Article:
• Menstrual irregularity – Early perimenopause is a change in the menstrual cycle length of more than seven days. Late perimenopause is noted by two or more missed periods.
• Hot flashes – Most women experience some hot flashes, which are a sudden temporary increase in body temperature, most commonly during late perimenopausal stage. The intensity, duration and frequency vary. In some cases hot flashes can be so strong that they raise the body temperature multiple degrees in a very short period of time. This extreme change can cause the sufferer to feel weak and break out in heavy sweating. Hot flashes are not considered harmful by physicians, though they are quite uncomfortable to some women.
• Sleep Problems – Sleep problems are often due to hot flashes or night sweats, but sometimes sleep becomes erratic even without them. Increased sex drive can also wake you up at night.
• Changes in sexual function. During perimenopause, sexual arousal and desire may increase or decrease. For most women who had satisfactory sexual intimacy before menopause, this will continue through perimenopause and beyond.
• Mood changes – Perimenopausal mood swings are often mistaken for depression. Some women experience mood swings, irritability, or depression during perimenopause, but the cause of these symptoms may be sleep disruption. A woman suffering insomnia, fatigue, weight gain, problems in concentrating, and loss of interest in sex might be diagnosed as mildly depressive when she’s actually in perimenopause.
• Vaginal and bladder problems – When estrogen levels decrease, the vaginal tissues may lose lubrication and elasticity, making intercourse uncomfortable. Low estrogen levels may also leave women more vulnerable to urinary or vaginal infections. Loss of tissue tone may contribute to urinary incontinence.
• Decreasing fertility. As ovulation becomes irregular, the ability to conceive decreases, though as long as a woman has periods, pregnancy is still a possibility.
• Loss of bone. With decreasing estrogen levels, bone loss happens more quickly than it can be replaced, increasing the risk of osteoporosis.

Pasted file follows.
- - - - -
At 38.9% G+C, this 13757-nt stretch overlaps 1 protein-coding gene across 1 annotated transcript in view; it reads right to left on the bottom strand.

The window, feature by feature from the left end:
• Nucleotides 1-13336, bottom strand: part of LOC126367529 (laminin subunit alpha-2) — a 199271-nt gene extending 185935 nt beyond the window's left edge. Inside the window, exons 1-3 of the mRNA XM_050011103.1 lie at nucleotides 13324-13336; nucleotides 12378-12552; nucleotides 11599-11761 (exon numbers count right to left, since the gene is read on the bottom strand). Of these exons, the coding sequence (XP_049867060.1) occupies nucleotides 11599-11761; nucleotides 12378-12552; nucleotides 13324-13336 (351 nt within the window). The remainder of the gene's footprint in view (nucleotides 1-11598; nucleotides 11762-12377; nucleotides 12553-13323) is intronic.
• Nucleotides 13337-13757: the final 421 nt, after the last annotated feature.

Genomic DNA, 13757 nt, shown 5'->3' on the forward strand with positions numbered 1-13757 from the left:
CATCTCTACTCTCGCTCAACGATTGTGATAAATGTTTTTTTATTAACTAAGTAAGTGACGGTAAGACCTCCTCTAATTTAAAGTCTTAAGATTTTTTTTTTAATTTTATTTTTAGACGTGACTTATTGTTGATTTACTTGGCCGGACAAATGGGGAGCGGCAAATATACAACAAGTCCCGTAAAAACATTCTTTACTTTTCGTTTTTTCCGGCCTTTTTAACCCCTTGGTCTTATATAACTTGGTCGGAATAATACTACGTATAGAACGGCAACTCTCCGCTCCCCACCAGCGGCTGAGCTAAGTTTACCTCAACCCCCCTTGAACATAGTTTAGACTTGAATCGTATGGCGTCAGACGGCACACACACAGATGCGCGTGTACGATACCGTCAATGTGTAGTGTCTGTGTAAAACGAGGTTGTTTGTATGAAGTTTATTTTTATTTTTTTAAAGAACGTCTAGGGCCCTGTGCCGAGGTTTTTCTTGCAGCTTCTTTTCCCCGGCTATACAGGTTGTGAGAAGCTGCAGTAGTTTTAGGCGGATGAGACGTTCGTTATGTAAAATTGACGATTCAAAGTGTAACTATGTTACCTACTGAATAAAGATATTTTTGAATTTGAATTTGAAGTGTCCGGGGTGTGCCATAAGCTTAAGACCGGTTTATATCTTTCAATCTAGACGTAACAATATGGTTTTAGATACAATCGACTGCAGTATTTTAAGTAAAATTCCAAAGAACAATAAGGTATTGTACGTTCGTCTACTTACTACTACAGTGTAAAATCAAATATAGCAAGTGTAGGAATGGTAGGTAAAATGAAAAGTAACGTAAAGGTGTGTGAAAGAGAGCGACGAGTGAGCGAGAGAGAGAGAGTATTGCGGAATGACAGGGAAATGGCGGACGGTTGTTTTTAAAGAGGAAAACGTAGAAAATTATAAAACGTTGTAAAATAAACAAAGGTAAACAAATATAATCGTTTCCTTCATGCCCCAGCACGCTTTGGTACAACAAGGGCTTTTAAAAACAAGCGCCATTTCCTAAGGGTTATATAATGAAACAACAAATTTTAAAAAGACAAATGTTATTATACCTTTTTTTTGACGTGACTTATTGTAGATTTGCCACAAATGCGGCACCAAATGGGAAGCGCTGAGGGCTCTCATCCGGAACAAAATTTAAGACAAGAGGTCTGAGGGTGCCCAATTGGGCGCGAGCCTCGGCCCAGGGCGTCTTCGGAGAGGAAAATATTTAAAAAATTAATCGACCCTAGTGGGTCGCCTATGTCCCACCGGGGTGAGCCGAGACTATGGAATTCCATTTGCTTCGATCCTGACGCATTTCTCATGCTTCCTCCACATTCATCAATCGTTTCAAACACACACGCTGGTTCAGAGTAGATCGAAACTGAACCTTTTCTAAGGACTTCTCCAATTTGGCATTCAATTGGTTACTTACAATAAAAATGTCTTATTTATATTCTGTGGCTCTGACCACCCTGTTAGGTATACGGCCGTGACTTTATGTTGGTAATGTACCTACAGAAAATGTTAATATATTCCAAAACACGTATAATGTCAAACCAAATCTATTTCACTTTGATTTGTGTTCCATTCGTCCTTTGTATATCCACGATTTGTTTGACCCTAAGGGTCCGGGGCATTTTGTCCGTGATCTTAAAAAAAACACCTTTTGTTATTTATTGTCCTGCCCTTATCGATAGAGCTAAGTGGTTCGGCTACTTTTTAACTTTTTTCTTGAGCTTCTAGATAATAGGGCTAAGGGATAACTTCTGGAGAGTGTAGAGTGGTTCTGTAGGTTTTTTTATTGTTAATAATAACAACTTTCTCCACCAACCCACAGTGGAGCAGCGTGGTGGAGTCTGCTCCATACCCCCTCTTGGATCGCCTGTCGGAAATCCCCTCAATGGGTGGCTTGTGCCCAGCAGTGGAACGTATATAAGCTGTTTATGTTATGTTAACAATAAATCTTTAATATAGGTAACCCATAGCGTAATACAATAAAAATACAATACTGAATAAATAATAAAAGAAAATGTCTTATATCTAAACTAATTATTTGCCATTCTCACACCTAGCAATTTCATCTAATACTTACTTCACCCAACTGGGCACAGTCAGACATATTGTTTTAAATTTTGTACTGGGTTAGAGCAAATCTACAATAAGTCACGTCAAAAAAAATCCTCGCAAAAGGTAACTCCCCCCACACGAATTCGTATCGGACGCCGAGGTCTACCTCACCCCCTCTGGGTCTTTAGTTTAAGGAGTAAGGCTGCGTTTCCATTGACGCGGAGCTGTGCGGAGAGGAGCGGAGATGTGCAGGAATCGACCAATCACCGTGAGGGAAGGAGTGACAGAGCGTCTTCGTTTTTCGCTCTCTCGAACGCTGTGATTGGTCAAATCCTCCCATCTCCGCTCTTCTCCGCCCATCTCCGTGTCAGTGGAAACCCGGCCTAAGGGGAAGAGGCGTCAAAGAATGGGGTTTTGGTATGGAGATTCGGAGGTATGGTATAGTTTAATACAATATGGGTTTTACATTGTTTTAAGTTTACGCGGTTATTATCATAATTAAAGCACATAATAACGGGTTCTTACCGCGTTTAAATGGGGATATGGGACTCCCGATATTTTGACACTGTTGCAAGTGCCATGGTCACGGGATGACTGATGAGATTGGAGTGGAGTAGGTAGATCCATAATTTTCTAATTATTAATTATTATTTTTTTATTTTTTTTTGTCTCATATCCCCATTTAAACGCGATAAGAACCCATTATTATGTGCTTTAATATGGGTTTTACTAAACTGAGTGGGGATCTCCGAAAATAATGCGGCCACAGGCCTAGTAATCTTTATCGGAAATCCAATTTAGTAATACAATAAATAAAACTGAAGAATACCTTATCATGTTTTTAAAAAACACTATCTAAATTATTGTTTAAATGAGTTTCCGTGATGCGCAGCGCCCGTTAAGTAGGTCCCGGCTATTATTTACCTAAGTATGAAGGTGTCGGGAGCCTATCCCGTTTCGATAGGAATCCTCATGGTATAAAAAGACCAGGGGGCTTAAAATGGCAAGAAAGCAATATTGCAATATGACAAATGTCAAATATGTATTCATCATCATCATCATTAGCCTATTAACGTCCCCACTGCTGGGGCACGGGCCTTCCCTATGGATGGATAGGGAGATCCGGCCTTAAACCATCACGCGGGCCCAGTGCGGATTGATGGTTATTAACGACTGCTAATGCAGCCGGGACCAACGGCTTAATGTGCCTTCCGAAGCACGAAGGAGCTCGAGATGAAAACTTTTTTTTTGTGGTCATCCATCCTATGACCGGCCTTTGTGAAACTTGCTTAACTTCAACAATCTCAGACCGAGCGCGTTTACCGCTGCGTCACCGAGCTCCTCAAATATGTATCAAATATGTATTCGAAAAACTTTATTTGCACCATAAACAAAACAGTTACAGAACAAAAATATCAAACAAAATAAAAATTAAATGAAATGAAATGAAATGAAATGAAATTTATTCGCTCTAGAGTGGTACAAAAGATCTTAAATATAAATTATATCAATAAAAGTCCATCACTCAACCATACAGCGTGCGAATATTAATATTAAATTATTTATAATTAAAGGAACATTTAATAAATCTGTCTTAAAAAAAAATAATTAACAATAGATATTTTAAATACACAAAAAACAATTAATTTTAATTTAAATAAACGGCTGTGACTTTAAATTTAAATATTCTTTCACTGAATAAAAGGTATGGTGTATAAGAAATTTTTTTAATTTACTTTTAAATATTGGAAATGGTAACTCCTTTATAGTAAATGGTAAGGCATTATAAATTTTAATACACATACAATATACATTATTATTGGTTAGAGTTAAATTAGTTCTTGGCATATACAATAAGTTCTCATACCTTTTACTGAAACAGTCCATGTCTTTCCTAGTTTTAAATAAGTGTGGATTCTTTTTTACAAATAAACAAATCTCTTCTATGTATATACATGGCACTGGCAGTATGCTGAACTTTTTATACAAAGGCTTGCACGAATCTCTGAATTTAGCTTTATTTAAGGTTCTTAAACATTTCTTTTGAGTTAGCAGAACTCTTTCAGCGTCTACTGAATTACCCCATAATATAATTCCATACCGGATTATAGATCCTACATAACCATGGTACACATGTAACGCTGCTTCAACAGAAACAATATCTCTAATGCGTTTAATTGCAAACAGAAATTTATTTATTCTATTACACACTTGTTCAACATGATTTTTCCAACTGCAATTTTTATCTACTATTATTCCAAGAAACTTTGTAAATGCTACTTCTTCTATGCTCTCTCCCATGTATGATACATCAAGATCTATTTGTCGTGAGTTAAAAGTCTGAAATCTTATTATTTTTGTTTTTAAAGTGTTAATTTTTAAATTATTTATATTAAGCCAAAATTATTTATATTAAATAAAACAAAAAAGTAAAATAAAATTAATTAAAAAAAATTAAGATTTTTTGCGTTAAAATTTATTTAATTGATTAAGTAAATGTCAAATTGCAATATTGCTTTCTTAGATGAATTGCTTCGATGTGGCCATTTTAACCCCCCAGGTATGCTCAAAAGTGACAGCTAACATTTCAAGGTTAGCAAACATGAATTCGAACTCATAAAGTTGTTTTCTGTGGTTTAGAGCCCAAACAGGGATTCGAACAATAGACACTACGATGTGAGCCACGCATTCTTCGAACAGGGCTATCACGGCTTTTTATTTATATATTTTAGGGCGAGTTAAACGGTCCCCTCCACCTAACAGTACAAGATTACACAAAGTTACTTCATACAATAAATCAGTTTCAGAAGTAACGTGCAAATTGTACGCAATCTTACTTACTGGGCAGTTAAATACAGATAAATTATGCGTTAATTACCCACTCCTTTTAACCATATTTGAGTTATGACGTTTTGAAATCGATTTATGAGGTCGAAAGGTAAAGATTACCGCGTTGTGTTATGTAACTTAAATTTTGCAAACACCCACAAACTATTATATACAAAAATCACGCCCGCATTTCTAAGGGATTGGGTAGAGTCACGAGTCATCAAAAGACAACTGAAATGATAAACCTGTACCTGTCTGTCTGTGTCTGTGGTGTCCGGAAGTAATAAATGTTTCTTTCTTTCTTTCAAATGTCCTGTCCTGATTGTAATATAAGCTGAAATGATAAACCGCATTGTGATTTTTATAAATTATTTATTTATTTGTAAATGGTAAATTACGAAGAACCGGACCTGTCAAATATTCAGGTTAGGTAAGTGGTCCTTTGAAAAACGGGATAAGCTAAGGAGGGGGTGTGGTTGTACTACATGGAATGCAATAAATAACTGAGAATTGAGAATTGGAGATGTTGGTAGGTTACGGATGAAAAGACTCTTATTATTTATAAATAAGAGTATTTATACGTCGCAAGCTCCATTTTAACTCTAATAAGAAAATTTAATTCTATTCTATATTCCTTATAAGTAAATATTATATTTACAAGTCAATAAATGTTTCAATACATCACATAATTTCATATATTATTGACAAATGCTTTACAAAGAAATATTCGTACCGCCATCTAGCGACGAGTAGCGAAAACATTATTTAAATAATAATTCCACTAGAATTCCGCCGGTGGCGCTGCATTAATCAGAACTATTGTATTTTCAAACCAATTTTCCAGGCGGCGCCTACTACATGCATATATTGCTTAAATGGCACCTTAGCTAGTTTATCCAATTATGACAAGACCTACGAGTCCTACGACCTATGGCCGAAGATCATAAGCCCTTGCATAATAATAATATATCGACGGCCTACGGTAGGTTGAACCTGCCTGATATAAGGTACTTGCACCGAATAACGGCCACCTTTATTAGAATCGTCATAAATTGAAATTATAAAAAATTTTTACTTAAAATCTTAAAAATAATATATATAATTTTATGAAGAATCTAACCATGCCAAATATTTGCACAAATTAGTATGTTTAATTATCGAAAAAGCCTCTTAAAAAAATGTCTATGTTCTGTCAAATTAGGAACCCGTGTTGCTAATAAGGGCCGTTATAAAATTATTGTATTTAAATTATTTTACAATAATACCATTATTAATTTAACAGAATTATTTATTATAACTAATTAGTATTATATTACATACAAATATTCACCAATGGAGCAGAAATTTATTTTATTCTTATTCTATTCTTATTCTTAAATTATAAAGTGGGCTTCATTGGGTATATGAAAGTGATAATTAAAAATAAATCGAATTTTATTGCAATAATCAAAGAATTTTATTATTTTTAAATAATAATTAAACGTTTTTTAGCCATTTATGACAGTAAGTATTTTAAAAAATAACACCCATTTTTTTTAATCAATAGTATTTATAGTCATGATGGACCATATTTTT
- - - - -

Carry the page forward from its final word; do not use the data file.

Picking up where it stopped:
• Changing cholesterol levels. Decreasing estrogen levels may lead to unfavorable changes in blood cholesterol levels, which contributes to an increased risk of heart disease.
Some factors may predispose women to starting their perimenopause years at an earlier age, such as smoking, family history, being barren, or having had a hysterectomy. These are detailed below:
• Smoking. The onset of menopause occurs a couple of years earlier in women who smoke, compared with women who don’t smoke.
• Family history. Women tend to experience menopause around the same age as their mothers and sisters.
• Being Barren. Some studies show that never having had a baby may contribute to early menopause. (In my own case, I had eight children and began having symptoms at 37.)
• Hysterectomy. A hysterectomy that removes the uterus, but not ovaries, usually doesn’t cause early menopause, because ovaries still produce estrogen. But Hysterectomies that remove the ovaries, causes menopause to occur immediately. When for medical reasons the uterus has to be surgically removed (hysterectomy) in a woman, her periods will cease permanently, and she will be unable to have a baby, but as long as at least one of her ovaries is still functioning, the woman won’t go into menopause. Even without the uterus, ovulation and the release of reproductive hormones will continue until natural menopause. In circumstances where a woman’s ovaries are removed (oophorectomy), which is often done in conjunction with removal of the Fallopian tubes (salpingo-oophorectomy), even if the uterus is left intact, the woman will immediately go into surgical menopause, which is induced suddenly and totally, by removal of both ovaries prior to natural menopause.
Author Kimberly Hartfield’s A Little Redneck Theology